Depth Psychology: Empowering Multicultural Women in the Wider World

Posted by Krystyna Knight on Apr 5, 2018 9:18:33 AM

Depth Psychology: Empowering Multicultural Women in the Wider World-An Interview with Self-Made Media Mogul, Nely Galán, MFT.  A Guest Post by Bonnie Bright, Ph.D.

Listen to the full audio interview with Nely Galán here (approx. 32 mins)

We’ve all heard the adage that success doesn’t always bring happiness, a concept Nely Galán knows well. As a Latina and a self-made media mogul who has produced hundreds of television shows, headed a TV network, and generated a significant amount of income, she felt an odd sense of relief when the economy crashed in 2008, bringing many of her projects to a halt. She realized the extent to which she felt like a hamster running around a wheel, and while she would never have tried to exit the industry if she had maintained her level of involvement in multiple projects, the economic downturn provided her a way out.

 

By that point in her life, she had been through psychotherapy and understood, from a personal perspective, how powerful it could be. Acknowledging that she had always wanted to go to school to study psychology, she took the plunge; first finishing a B.A., before applying to Pacifica, which had already been in her “mind and heart for a while,” as she reveals.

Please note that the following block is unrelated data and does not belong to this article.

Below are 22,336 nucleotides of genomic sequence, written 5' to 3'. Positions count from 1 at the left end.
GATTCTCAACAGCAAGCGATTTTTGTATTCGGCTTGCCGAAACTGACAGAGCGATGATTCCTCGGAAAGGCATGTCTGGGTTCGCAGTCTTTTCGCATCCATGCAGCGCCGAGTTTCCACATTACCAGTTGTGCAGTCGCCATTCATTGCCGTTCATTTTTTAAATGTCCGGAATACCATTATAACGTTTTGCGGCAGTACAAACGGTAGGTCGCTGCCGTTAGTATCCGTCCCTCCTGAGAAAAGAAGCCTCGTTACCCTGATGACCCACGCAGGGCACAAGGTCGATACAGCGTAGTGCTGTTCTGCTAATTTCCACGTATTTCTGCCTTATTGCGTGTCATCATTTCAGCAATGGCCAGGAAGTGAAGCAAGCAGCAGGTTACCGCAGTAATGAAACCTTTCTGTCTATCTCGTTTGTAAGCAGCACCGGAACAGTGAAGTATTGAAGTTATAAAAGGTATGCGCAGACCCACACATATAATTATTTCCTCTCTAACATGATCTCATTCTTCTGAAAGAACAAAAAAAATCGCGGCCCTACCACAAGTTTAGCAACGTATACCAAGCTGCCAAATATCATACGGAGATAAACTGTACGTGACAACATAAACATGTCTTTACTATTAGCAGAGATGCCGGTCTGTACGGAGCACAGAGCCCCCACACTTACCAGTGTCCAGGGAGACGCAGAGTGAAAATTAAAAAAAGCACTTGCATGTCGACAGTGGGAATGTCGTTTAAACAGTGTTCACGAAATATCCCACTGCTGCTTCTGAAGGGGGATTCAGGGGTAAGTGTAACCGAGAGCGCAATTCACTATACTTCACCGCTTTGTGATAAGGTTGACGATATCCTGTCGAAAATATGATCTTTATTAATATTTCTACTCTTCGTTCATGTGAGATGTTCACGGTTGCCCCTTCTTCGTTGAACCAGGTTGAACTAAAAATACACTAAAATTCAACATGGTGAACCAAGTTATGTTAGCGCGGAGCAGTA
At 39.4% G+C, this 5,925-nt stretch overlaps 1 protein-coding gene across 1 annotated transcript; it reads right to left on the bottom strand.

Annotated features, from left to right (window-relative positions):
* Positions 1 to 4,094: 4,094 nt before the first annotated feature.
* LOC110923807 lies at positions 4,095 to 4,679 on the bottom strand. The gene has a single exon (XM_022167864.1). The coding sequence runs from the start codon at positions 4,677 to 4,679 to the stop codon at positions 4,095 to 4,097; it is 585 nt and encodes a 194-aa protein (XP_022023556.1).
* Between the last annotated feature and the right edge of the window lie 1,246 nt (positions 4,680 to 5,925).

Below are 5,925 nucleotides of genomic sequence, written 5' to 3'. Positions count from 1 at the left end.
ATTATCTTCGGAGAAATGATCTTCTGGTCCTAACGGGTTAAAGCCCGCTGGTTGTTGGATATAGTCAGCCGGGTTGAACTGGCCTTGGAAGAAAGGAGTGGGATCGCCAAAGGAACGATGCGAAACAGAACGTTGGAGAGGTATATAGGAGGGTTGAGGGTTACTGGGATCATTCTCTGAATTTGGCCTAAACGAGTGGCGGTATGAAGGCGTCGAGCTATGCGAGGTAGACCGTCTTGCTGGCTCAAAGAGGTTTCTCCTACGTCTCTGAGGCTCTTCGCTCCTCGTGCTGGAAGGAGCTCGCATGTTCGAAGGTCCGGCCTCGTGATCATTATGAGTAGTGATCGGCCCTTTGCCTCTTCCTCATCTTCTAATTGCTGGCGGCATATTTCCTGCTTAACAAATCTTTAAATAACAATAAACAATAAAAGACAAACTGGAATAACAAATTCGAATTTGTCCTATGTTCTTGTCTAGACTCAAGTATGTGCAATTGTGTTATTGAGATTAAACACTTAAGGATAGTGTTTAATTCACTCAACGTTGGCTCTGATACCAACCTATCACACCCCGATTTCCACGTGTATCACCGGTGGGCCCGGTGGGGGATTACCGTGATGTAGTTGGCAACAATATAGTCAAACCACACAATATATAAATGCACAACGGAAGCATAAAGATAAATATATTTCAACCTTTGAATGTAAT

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Posted in: Alumni, clinical psychology, gender, leadership, vocation, depth psychology, individuation, Pacifica Students

On Feminist Roots and Radical Edges of Depth Psychology at Pacifica: In Celebration of Women’s History Month

Posted by Nikole Hollenitsch on Apr 10, 2017 3:57:55 PM

A guest post by Dr. Oksana Yakushko, Ph.D.

For many women and men, the discovery of feminism as a personal and spiritual standpoint, may have come as much from reaction to politics of gender (e.g., reproductive rights, equal pay) as from being exposed to the work of scholars. Pacifica enjoys the work of a number of scholars who invite us to redress societal misogyny and to craft psychological theory and practice that supports the full equality of women. Marija Gimbutas' work, carefully preserved in the OPUS Archive and Research Center at Pacifica, galvanized many women toward a recognition that patriarchy is neither universal nor even that historically dominant (non-patriarchal cultures existed for far far lengthier swaths of time than current patriarchal ones). Her discoveries of the Goddess civilizations, her insistence on privileging the women-centering archeological interpretations of these findings, and her focus on visual documentation of overwhelming evidence of non-patriarchal traditions stirred everything and everyone feminist for generations.

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Posted in: gender, depth psychology

The Trickster, the Drag Queen, and the Goddess: Exploring Gender and Sexuality through an Archetypal Lens

Posted by Nikole Hollenitsch on Dec 14, 2016 2:31:11 PM

A guest post by Bonnie Bright, Ph.D.